Expenses are important as you can claim them against your revenue, which helps to reduce the amount of tax you need to pay.
Can I expense general travel expenses?
General travel expenses can't be claimed as a deductible business expense. You can only claim for travel-related expenses as long as the trip is made wholly and exclusively for business purposes, and isn't considered 'ordinary commuting'.
Self employed advisory fuel rates guide
Advisory fuel rates are recommended repayment amounts a company can use when reclaiming the fuel element on business mileage.
The rates are used to calculate:
- How much employers should reimburse employees for business travel using the company car
- How much employees need to repay employers for private travel using the company car
- The VAT you can claim back on business mileage using your personal vehicle
Can I expense mobile phone?
As a sole trader, you can't claim for the line rental if you're using your mobile phone for business and personal use. You can claim the costs of business calls, if these are indicated on an itemised bill. To claim for the costs, you'll need to set up a mobile contract under your business name, and use it solely for business purposes.
As a limited company director, you'll need to set up a contract between your company and service provider in order to claim the full costs as a deductible business expense. If the contract is made under your personal name, you won't be able to claim the costs as an expense.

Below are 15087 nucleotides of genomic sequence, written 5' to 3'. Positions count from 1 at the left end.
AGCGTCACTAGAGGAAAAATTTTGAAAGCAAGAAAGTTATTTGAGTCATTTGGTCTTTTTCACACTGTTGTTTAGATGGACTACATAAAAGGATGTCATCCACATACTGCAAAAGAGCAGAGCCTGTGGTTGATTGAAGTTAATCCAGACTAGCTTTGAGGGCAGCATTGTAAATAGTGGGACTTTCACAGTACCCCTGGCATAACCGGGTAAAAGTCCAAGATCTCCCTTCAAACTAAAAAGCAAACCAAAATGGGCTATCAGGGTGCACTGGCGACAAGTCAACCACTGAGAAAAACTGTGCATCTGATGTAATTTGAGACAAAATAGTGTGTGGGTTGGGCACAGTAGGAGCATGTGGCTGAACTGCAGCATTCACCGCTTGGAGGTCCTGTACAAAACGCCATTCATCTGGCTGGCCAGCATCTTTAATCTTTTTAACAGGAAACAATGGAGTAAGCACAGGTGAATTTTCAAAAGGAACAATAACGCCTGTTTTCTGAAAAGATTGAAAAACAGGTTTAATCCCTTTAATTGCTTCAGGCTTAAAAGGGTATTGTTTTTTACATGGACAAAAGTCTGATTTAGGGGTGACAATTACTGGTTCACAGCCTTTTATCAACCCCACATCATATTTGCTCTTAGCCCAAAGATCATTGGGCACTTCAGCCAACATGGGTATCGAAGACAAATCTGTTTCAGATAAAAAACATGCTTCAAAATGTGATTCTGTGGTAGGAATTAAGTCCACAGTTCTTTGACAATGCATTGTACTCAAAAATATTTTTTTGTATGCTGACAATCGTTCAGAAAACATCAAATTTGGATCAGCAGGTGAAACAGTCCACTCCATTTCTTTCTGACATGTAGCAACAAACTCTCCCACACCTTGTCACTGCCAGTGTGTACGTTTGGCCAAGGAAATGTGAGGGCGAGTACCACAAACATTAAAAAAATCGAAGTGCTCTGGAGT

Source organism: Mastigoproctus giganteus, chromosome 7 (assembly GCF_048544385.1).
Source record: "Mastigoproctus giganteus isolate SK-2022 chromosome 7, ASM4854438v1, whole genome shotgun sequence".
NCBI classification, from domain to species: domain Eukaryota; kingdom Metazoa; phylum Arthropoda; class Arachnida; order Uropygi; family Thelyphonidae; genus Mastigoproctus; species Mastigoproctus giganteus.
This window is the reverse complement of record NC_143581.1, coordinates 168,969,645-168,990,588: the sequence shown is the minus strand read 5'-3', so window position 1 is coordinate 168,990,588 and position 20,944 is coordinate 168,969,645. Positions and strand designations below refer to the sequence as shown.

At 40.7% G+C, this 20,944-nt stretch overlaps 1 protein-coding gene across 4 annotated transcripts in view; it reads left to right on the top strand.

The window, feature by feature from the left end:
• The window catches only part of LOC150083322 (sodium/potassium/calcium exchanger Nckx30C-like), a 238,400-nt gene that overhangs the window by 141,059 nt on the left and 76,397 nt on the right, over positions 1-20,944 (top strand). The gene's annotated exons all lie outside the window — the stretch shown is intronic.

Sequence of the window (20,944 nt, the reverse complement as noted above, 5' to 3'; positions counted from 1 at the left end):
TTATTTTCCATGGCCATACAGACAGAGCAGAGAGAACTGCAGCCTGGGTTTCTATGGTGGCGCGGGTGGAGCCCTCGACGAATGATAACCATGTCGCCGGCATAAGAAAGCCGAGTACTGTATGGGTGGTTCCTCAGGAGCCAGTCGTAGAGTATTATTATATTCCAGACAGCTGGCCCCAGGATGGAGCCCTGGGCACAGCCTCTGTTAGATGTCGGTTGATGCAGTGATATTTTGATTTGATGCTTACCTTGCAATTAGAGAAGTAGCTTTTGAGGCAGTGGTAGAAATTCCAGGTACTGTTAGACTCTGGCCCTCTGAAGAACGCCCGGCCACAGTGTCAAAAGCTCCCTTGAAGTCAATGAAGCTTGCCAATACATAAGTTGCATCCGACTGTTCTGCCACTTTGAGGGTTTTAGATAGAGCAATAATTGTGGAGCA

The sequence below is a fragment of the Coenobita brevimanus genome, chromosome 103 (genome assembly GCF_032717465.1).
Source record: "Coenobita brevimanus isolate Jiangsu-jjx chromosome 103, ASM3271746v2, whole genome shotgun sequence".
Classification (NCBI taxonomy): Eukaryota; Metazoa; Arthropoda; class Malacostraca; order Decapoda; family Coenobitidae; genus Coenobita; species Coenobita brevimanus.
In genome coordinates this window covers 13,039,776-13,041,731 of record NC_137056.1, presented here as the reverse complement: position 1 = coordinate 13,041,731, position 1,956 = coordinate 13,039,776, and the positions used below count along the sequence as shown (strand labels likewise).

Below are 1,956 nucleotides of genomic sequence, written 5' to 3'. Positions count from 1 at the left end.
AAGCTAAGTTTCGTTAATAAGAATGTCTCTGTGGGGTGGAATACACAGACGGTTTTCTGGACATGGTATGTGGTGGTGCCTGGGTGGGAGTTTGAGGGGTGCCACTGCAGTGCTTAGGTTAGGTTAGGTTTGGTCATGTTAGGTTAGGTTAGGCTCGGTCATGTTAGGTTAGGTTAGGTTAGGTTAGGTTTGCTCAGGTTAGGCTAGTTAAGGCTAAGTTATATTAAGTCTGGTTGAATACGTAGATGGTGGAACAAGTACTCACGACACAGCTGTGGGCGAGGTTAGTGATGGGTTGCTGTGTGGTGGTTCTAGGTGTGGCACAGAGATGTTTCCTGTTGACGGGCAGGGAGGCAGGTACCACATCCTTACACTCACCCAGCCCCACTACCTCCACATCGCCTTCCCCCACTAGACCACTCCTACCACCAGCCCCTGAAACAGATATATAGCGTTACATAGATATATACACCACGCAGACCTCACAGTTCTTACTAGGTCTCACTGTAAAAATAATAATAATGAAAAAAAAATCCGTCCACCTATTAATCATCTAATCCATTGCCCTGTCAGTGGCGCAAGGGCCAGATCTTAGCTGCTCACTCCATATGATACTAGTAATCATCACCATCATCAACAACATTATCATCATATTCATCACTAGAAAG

Refer to our guide on mobile phone expenses for further information.
Can I expense Legal costs?
The costs incurred for engaging professional services-such as hiring a lawyer-can be claimed as an allowable expense, as long as these services are carried out solely for business purposes.
Can I expense Office rental?
Yes, you can claim office rental and the costs of using a coworking space as a deductible business expense.
The best business bank account: Tide, Revolut, Starling or Metro?
We road tested the best business bank accounts out there so you do not have to.
Starting with the four contenders with the best features and costs on paper, we put them through their paces testing usability, ease of sign-up, response times and the day to day banking experience.
The full details are below, so you can experience what each one is like from the inside, without having to go to all the trouble of opening accounts with each of them.
It's a long article, so let's get to the conclusion and summary first for those who just want to see the results.
At the end of the day, different businesses have different needs and there isn't a one-size-fits-all bank account.
Freelancers and contractors have two strong options: I personally recommend you to go with Starling given its ease of use and low fees.
However if you are more of a traditionalist and like the support that a physical branch provides, go with Metro Bank.
For a small business, Revolut is the clear winner.
Can I expense Stationery?
Yes, you can claim office costs (such as the purchase of stationery) as a deductible expense.
Personally paid expenses vs company paid expenses